The defence ministry is refusing to hand over a report about the Swiss secret services' links to South Africa's former apartheid regime. The Federal Prosecutor's Office wants the documents as part of an inquiry into the former head of the secret service, Peter Regli.This content was published on August 27, 2001 - 18:05
"We will not hand over these documents because they are classified and secret," defence ministry spokesman, Oswald Sigg, told swissinfo. "We will not have these documents being used in a process which is public."
The Prosecutor's Office is probing allegations that Regli was involved in the criminal activities of Wouter Basson, South Africa's director of a covert chemical weapons programme during the apartheid era.
The allegations were made in a Pretoria court by Basson, who is on trial for murder, attempted murder and fraud. He has been dubbed "Dr Death" by the South African media for leading the apartheid regime's secret chemical weapons programme, known as "Coast".
The defence ministry said that prosecutors were free to read its internal report on relations between the two countries' secret services, but that it would not release a copy into the public domain.
The ministry added that it had the power to veto any information from the report that prosecutors might want to use in court. "They can use information from this report which we will select," Sigg said.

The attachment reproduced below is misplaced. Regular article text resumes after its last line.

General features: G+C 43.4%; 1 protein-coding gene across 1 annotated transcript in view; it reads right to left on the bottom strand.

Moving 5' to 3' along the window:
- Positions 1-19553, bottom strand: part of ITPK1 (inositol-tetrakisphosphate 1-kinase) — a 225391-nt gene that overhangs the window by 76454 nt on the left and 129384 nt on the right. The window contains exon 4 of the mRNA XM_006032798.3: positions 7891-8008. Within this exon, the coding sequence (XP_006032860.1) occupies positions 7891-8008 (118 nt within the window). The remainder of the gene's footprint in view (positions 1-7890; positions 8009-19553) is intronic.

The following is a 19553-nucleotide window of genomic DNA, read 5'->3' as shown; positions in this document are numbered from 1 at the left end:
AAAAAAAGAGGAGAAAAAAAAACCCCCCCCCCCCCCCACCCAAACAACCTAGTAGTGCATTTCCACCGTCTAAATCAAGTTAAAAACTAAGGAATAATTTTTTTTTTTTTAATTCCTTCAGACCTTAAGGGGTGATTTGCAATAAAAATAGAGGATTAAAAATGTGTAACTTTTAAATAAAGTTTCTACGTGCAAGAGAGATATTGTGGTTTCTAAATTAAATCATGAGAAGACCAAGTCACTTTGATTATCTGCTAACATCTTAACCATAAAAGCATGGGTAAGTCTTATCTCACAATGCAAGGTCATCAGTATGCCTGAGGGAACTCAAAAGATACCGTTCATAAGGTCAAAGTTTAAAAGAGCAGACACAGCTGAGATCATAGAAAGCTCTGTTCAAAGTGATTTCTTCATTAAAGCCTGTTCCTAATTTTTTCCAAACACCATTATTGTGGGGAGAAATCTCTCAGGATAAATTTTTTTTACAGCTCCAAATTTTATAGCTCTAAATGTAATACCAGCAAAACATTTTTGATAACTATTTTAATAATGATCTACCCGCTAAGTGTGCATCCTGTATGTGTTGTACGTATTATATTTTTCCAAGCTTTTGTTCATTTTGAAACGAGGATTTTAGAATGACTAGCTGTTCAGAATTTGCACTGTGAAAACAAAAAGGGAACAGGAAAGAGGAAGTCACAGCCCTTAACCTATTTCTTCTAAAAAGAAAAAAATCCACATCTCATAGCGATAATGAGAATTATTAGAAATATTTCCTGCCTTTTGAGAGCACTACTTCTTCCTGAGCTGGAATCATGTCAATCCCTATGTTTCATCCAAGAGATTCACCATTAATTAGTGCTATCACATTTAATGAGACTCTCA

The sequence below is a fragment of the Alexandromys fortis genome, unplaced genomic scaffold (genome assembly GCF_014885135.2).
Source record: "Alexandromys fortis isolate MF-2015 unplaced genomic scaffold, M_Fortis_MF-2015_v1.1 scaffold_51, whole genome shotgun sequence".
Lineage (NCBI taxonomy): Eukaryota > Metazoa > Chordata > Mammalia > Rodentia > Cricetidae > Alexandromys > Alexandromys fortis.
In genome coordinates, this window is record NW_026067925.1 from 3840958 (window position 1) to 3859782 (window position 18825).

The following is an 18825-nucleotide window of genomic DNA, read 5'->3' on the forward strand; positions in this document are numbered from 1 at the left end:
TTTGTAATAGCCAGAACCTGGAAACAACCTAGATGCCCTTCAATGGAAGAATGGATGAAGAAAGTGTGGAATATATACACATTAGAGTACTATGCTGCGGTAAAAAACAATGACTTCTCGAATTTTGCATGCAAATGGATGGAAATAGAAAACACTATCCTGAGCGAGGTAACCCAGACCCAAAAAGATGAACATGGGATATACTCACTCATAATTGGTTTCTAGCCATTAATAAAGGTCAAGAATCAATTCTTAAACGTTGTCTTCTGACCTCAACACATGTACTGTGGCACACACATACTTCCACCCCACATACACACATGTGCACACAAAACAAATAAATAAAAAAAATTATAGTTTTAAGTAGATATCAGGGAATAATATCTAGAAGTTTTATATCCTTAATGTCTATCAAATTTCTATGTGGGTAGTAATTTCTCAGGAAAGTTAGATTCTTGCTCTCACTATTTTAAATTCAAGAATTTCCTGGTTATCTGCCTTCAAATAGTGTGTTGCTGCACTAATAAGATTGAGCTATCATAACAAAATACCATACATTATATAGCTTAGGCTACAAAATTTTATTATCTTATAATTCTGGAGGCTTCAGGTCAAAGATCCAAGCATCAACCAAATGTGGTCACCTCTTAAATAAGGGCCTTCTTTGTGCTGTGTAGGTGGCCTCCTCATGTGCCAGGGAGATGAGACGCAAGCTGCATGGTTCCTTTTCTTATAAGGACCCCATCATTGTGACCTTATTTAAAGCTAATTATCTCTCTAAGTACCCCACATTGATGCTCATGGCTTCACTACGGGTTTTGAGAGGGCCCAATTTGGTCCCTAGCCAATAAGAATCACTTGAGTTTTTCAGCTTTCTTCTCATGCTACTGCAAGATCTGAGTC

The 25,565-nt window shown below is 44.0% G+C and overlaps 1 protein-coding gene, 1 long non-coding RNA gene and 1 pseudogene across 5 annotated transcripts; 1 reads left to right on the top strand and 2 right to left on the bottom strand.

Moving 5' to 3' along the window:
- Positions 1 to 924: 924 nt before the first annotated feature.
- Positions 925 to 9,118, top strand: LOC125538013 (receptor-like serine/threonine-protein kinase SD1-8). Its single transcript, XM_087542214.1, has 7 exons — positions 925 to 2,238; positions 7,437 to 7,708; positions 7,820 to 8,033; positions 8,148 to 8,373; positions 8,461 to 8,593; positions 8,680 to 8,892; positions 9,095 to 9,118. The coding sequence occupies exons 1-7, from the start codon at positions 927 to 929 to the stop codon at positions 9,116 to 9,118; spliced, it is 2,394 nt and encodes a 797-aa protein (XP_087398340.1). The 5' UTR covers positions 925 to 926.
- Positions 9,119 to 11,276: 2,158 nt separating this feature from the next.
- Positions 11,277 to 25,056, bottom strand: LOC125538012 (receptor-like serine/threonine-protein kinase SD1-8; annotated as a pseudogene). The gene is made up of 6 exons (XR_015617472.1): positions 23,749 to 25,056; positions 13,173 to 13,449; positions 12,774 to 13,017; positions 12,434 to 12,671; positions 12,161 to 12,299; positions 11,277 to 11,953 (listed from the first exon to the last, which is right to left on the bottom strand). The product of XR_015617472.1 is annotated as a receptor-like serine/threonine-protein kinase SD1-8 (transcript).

Sigg would not specify which facts would be barred from the public arena, and dismissed the idea that the defence ministry was trying to hide information.
"I don't think this is a cover-up because the prosecutors have the possibility to access and read all the information," Sigg said.
In his testimony last month, Basson claimed Regli had helped him obtain 500kgs of Mandrax, an illegal drug, from Russia in 1992.
Basson also implicated Jürg Jacomet, a freelance agent of Switzerland's secret service, Jürg Jacomet.
Two years ago, a Swiss parliamentary inquiry investigated allegations of collaboration with the South African secret service. But the commission leading the inquiry accepted Regli's explanations in 1999 that his contacts were "purely of an informative nature".
Two weeks ago, the Swiss defence ministry decided to launch an internal investigation into Basson's allegations. The inquiry will also try to establish whether any documents relating to Swiss-South African intelligence cooperation might be missing.
An interim report, due on October 31, will either close the affair or lead to an external and more thorough investigation "if the slightest suspicion is brought to light," Sigg said.
Swiss media reported that the document in question was prepared by Regli himself, although Sigg refused to confirm this.
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